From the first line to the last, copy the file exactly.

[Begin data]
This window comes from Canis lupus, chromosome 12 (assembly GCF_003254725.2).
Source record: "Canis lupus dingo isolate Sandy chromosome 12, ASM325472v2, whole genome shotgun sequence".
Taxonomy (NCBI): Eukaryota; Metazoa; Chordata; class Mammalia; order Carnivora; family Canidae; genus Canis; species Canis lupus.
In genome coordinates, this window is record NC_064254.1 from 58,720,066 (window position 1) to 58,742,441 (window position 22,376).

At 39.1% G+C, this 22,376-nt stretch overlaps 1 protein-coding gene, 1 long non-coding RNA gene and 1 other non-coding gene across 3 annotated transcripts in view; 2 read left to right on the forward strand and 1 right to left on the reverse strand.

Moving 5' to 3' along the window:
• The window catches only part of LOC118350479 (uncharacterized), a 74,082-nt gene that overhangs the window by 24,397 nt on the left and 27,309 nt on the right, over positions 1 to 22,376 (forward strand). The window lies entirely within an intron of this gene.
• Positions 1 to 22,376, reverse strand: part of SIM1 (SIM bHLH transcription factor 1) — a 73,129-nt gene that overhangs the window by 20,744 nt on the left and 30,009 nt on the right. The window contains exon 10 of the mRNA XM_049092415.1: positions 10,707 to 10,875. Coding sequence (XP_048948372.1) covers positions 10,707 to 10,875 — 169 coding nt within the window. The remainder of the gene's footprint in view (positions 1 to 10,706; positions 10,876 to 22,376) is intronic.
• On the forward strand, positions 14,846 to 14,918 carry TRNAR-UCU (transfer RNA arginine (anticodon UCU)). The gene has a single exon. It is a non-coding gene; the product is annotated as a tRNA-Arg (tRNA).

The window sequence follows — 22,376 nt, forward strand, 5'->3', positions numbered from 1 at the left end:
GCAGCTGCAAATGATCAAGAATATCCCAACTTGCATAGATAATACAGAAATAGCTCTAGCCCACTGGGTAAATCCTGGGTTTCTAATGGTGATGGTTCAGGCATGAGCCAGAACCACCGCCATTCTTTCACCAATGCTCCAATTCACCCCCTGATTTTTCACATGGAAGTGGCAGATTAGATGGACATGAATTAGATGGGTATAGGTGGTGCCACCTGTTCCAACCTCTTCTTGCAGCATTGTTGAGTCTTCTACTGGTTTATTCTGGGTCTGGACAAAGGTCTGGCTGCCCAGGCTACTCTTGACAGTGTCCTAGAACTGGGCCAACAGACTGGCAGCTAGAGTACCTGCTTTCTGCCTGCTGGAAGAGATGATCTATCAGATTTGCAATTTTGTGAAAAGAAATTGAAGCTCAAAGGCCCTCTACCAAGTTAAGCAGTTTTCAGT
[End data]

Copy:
This window comes from Canis lupus, chromosome 12 (assembly GCF_003254725.2).
Source record: "Canis lupus dingo isolate Sandy chromosome 12, ASM325472v2, whole genome shotgun sequence".
Taxonomy (NCBI): Eukaryota; Metazoa; Chordata; class Mammalia; order Carnivora; family Canidae; genus Canis; species Canis lupus.
In genome coordinates, this window is record NC_064254.1 from 58,720,066 (window position 1) to 58,742,441 (window position 22,376).

At 39.1% G+C, this 22,376-nt stretch overlaps 1 protein-coding gene, 1 long non-coding RNA gene and 1 other non-coding gene across 3 annotated transcripts in view; 2 read left to right on the forward strand and 1 right to left on the reverse strand.

Moving 5' to 3' along the window:
• The window catches only part of LOC118350479 (uncharacterized), a 74,082-nt gene that overhangs the window by 24,397 nt on the left and 27,309 nt on the right, over positions 1 to 22,376 (forward strand). The window lies entirely within an intron of this gene.
• Positions 1 to 22,376, reverse strand: part of SIM1 (SIM bHLH transcription factor 1) — a 73,129-nt gene that overhangs the window by 20,744 nt on the left and 30,009 nt on the right. The window contains exon 10 of the mRNA XM_049092415.1: positions 10,707 to 10,875. Coding sequence (XP_048948372.1) covers positions 10,707 to 10,875 — 169 coding nt within the window. The remainder of the gene's footprint in view (positions 1 to 10,706; positions 10,876 to 22,376) is intronic.
• On the forward strand, positions 14,846 to 14,918 carry TRNAR-UCU (transfer RNA arginine (anticodon UCU)). The gene has a single exon. It is a non-coding gene; the product is annotated as a tRNA-Arg (tRNA).

The window sequence follows — 22,376 nt, forward strand, 5'->3', positions numbered from 1 at the left end:
GCAGCTGCAAATGATCAAGAATATCCCAACTTGCATAGATAATACAGAAATAGCTCTAGCCCACTGGGTAAATCCTGGGTTTCTAATGGTGATGGTTCAGGCATGAGCCAGAACCACCGCCATTCTTTCACCAATGCTCCAATTCACCCCCTGATTTTTCACATGGAAGTGGCAGATTAGATGGACATGAATTAGATGGGTATAGGTGGTGCCACCTGTTCCAACCTCTTCTTGCAGCATTGTTGAGTCTTCTACTGGTTTATTCTGGGTCTGGACAAAGGTCTGGCTGCCCAGGCTACTCTTGACAGTGTCCTAGAACTGGGCCAACAGACTGGCAGCTAGAGTACCTGCTTTCTGCCTGCTGGAAGAGATGATCTATCAGATTTGCAATTTTGTGAAAAGAAATTGAAGCTCAAAGGCCCTCTACCAAGTTAAGCAGTTTTCAGT